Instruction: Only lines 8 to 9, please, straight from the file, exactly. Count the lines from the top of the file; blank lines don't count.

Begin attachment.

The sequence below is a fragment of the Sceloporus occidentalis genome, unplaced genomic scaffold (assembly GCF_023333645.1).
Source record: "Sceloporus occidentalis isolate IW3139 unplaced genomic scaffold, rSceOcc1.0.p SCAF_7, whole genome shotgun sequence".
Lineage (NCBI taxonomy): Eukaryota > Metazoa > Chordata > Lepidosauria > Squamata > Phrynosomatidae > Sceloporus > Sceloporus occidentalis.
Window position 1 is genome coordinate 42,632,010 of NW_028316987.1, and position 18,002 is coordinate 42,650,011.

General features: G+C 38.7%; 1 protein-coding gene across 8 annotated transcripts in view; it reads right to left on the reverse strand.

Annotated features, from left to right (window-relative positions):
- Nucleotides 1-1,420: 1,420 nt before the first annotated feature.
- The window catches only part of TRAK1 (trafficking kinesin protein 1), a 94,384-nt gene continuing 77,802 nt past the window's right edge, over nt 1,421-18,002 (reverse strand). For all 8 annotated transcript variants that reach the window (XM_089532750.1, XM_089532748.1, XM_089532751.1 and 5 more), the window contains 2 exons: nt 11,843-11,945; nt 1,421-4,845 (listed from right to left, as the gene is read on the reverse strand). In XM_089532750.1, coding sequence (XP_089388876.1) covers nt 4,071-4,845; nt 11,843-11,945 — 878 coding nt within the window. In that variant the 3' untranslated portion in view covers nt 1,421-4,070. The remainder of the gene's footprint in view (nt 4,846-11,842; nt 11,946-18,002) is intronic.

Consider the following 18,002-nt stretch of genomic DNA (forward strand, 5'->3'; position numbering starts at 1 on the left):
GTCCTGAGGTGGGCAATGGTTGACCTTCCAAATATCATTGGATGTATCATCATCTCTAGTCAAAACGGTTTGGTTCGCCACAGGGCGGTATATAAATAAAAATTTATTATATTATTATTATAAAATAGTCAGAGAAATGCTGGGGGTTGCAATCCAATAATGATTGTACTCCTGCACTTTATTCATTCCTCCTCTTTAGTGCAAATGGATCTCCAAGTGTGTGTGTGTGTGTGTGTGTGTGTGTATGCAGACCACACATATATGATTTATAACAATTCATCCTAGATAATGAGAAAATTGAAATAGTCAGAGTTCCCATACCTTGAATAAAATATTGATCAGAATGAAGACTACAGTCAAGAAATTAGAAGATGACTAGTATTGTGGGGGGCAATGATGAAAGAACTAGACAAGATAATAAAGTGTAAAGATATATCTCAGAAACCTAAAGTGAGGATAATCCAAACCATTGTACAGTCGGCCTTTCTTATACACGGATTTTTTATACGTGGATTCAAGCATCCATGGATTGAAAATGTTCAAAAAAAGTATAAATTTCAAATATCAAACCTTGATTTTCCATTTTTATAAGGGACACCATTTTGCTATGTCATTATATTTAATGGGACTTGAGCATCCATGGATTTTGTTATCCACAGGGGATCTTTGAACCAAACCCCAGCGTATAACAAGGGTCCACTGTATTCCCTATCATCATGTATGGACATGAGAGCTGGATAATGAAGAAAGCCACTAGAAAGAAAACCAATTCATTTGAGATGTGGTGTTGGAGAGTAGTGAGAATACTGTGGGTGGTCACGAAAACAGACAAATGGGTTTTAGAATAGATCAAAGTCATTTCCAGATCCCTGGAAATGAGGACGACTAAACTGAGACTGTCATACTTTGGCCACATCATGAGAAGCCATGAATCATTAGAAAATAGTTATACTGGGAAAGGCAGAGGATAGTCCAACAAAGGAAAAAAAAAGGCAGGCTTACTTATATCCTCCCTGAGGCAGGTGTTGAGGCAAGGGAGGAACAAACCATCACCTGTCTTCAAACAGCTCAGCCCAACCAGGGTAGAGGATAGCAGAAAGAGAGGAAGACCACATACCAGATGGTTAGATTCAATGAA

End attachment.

- The window catches only part of TRAK1 (trafficking kinesin protein 1), a 94,384-nt gene continuing 77,802 nt past the window's right edge, over nt 1,421-18,002 (reverse strand). For all 8 annotated transcript variants that reach the window (XM_089532750.1, XM_089532748.1, XM_089532751.1 and 5 more), the window contains 2 exons: nt 11,843-11,945; nt 1,421-4,845 (listed from right to left, as the gene is read on the reverse strand). In XM_089532750.1, coding sequence (XP_089388876.1) covers nt 4,071-4,845; nt 11,843-11,945 — 878 coding nt within the window. In that variant the 3' untranslated portion in view covers nt 1,421-4,070. The remainder of the gene's footprint in view (nt 4,846-11,842; nt 11,946-18,002) is intronic.

Consider the following 18,002-nt stretch of genomic DNA (forward strand, 5'->3'; position numbering starts at 1 on the left):